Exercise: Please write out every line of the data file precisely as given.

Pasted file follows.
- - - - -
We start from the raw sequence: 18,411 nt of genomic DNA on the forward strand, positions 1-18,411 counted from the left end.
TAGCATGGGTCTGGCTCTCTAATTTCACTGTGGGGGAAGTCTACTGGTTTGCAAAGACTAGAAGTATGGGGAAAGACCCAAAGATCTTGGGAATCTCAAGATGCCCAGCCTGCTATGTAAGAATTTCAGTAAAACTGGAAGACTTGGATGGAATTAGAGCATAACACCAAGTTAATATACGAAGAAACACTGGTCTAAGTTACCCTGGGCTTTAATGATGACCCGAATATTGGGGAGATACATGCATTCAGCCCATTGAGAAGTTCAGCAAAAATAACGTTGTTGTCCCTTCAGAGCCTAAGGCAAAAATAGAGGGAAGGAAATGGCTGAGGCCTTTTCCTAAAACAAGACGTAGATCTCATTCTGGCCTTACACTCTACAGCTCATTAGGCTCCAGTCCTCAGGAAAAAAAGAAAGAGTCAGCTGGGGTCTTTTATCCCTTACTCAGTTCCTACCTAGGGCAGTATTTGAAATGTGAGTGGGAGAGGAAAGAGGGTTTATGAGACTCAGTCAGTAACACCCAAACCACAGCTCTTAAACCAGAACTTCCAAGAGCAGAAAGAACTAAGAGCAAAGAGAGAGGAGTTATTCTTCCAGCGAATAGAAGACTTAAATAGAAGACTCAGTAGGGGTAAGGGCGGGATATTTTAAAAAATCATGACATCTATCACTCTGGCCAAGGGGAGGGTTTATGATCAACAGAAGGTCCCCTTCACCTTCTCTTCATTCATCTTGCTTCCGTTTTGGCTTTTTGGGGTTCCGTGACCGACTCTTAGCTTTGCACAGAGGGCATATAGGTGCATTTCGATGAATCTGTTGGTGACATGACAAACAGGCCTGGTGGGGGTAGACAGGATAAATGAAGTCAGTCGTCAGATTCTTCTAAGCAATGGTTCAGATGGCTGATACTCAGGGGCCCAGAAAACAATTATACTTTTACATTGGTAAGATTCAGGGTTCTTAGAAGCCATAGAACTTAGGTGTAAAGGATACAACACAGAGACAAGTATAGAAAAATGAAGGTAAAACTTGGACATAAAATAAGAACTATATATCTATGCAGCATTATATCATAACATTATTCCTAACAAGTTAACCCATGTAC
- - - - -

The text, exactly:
We start from the raw sequence: 18,411 nt of genomic DNA on the forward strand, positions 1-18,411 counted from the left end.
TAGCATGGGTCTGGCTCTCTAATTTCACTGTGGGGGAAGTCTACTGGTTTGCAAAGACTAGAAGTATGGGGAAAGACCCAAAGATCTTGGGAATCTCAAGATGCCCAGCCTGCTATGTAAGAATTTCAGTAAAACTGGAAGACTTGGATGGAATTAGAGCATAACACCAAGTTAATATACGAAGAAACACTGGTCTAAGTTACCCTGGGCTTTAATGATGACCCGAATATTGGGGAGATACATGCATTCAGCCCATTGAGAAGTTCAGCAAAAATAACGTTGTTGTCCCTTCAGAGCCTAAGGCAAAAATAGAGGGAAGGAAATGGCTGAGGCCTTTTCCTAAAACAAGACGTAGATCTCATTCTGGCCTTACACTCTACAGCTCATTAGGCTCCAGTCCTCAGGAAAAAAAGAAAGAGTCAGCTGGGGTCTTTTATCCCTTACTCAGTTCCTACCTAGGGCAGTATTTGAAATGTGAGTGGGAGAGGAAAGAGGGTTTATGAGACTCAGTCAGTAACACCCAAACCACAGCTCTTAAACCAGAACTTCCAAGAGCAGAAAGAACTAAGAGCAAAGAGAGAGGAGTTATTCTTCCAGCGAATAGAAGACTTAAATAGAAGACTCAGTAGGGGTAAGGGCGGGATATTTTAAAAAATCATGACATCTATCACTCTGGCCAAGGGGAGGGTTTATGATCAACAGAAGGTCCCCTTCACCTTCTCTTCATTCATCTTGCTTCCGTTTTGGCTTTTTGGGGTTCCGTGACCGACTCTTAGCTTTGCACAGAGGGCATATAGGTGCATTTCGATGAATCTGTTGGTGACATGACAAACAGGCCTGGTGGGGGTAGACAGGATAAATGAAGTCAGTCGTCAGATTCTTCTAAGCAATGGTTCAGATGGCTGATACTCAGGGGCCCAGAAAACAATTATACTTTTACATTGGTAAGATTCAGGGTTCTTAGAAGCCATAGAACTTAGGTGTAAAGGATACAACACAGAGACAAGTATAGAAAAATGAAGGTAAAACTTGGACATAAAATAAGAACTATATATCTATGCAGCATTATATCATAACATTATTCCTAACAAGTTAACCCATGTAC